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Calculating the force of an object

  1. May 27, 2004 #1
    I am not getting anywhere on this one. Here is the problem at hand:

    Let's say there are two SOLID objects, both made of the same material.... (let's say iron).

    The first object (A) is a cuboid that is 3 cm long with sides of 1 cm each.

    The second object (B) is a cuboid with sides 3 cm x 3cm and is 1 cm thick.

    The latter object (B) has a round hole in the center of it's 3x3 side of 1 cm in diameter.

    Calculate the force necessary to insert the first object (A) THROUGH the hole in the second object (B).

    I'd like to see the calculations to arrive at the solution as well.

    I have attached a pic showing this.

    See I am looking for a formula with variables for substituting

    a) materials
    b) diameters and thicknesses

    So that one could have various cuboids of various materials and simply drop them into the equation.

    Hope that makes sense.

    This is what I have come up with so far:

    The calculations would totally depend on the material. It's too dyanamic to calculate manually. If A and B were made of the same materials, both A and B will start to bend. No matter what its made of, the shape of both objects will change if you are using the same materials for both.

    It's more than just that, the calculations are literally too complicated to solve analytically, even if you did have all the information. Differential equations can get mighty tricky, mighty fast.

    This sort of experiment is best performed rather than modeled.

    My first thoughts on this was that the amount of force necessary is all but negligible. (let's call it a net force)

    You stand there with your round hole, and wait a while. I'm going to head to the other side of the galaxy and exert an unimaginably small net force on the square peg, causing it to accelerate ever so slightly in the direction of you. A few thousand light years later, I'll have that sucker moving at 90% the speed of light, using a VERY VERY small force.

    Hmmmm, on second thought, that might be too fast. I'd be creating blackholes and all sorts of the other things that quantum physicists dream about. Note, when the new particle accelerator is completed in 2007, one of the expectations is that by colliding protons and anti-protons, they're hoping to create little tiny black holes...this would be the first analytical evidence in support of string theory.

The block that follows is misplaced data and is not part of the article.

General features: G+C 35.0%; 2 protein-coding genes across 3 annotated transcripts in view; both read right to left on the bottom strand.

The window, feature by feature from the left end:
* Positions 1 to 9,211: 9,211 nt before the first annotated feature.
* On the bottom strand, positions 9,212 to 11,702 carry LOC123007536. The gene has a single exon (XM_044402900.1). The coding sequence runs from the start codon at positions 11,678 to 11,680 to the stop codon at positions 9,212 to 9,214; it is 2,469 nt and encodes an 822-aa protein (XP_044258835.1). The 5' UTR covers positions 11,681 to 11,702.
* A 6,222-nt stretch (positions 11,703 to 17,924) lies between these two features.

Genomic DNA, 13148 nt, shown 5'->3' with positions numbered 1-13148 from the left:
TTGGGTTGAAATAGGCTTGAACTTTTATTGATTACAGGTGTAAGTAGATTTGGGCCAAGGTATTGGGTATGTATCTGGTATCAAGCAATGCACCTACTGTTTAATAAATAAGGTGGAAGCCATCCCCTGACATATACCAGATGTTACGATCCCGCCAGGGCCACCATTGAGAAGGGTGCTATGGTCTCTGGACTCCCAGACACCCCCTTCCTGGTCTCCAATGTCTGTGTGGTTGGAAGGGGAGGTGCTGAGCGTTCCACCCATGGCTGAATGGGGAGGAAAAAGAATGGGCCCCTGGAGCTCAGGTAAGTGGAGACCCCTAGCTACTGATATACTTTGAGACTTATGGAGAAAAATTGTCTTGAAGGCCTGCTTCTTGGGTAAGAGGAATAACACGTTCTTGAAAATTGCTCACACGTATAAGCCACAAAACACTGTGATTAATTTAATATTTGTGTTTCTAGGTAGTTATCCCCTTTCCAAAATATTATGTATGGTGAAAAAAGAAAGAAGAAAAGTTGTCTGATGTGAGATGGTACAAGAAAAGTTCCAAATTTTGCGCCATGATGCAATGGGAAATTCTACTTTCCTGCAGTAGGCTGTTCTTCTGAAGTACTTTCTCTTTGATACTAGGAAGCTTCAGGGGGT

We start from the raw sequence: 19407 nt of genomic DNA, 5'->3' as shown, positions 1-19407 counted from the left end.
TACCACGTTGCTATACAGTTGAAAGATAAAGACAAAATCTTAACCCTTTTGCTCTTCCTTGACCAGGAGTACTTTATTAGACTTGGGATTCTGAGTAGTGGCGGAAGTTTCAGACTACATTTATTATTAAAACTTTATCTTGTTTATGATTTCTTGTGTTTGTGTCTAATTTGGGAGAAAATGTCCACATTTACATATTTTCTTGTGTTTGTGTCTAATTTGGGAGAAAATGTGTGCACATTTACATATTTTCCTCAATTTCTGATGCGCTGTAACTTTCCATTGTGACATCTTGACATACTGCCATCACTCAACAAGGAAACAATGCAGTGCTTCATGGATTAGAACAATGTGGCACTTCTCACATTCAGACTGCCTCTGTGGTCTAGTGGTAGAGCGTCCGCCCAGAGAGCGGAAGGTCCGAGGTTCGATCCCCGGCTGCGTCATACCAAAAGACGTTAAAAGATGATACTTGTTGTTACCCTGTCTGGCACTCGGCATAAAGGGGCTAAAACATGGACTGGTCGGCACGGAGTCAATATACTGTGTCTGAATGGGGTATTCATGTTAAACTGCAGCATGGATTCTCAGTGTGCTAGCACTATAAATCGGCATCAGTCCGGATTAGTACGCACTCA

After those initial thoughts, I thought about it some more and if you're working with more brittle materials, example: a solid piece of chalk, or maybe some ceramic materials, I think you'd only need to know the compressive and sheer strengths of the material.

    Then again, I remember one experiment from glass science. We tested the sheer strength of cylindrical glass rods, about 4 cm long, with a diameter of perhaps 1/2 a cm. I recall that there was a HUGE variation in the strengths of the rods. Those who held them in their hands longer had introduced a lot of surface scratches and etching from the pH of their sweat in their hands. So, not only the material is going to come into play, but also the manufacturing process for that material, the microstructure of the material, and surface defects. That ought to make it way too difficult right there. I think the best you could do, even experimentally, is come up with a reasonable range of values, rather than an actual value. And, that range may be small or large, depending on the material used.

    Here are some responses by the prof:

    I know you'll have to force it, and I also understand that one or the other or both of the objects would experience some deflection. If you need to substitute a material you have more data about, that's cool; I just picked Iron just because.

    I dont believe both objects would "bend".... lets say object b was 200 cm thick, but keep the rest of the dimensions for both the same. Object A would perhaps deform uniformly and the take on the shape of the round hole? in otherwords it would become a cyclinder, displacing it's corner mass to the sides? Hmmm... I suppose the first thing we need to do is calculate the volume of the hole in object B and the volume of A.

    What would happen if object A was left as it is,l but object B was only 2 mm thick? Would object A remain "square" and the hole would become a square?
     

    Attached Files:

  2. jcsd
  3. May 27, 2004 #2

    HallsofIvy

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    Looks to me like the professor is expecting you to experiment. Certainly the answer depends upon the material. I would suspect the answer for steel is that it is impossible!
     
  4. May 27, 2004 #3
    nothing is impossible!
    you would just have to break object B a bit...(by whatever force)
    for some more elastic material it's maybe possible just to bent and strech the hole. Have you tried it with some paper, or rubber?

    what kind of subject is this anyway?
     
    Last edited: May 27, 2004
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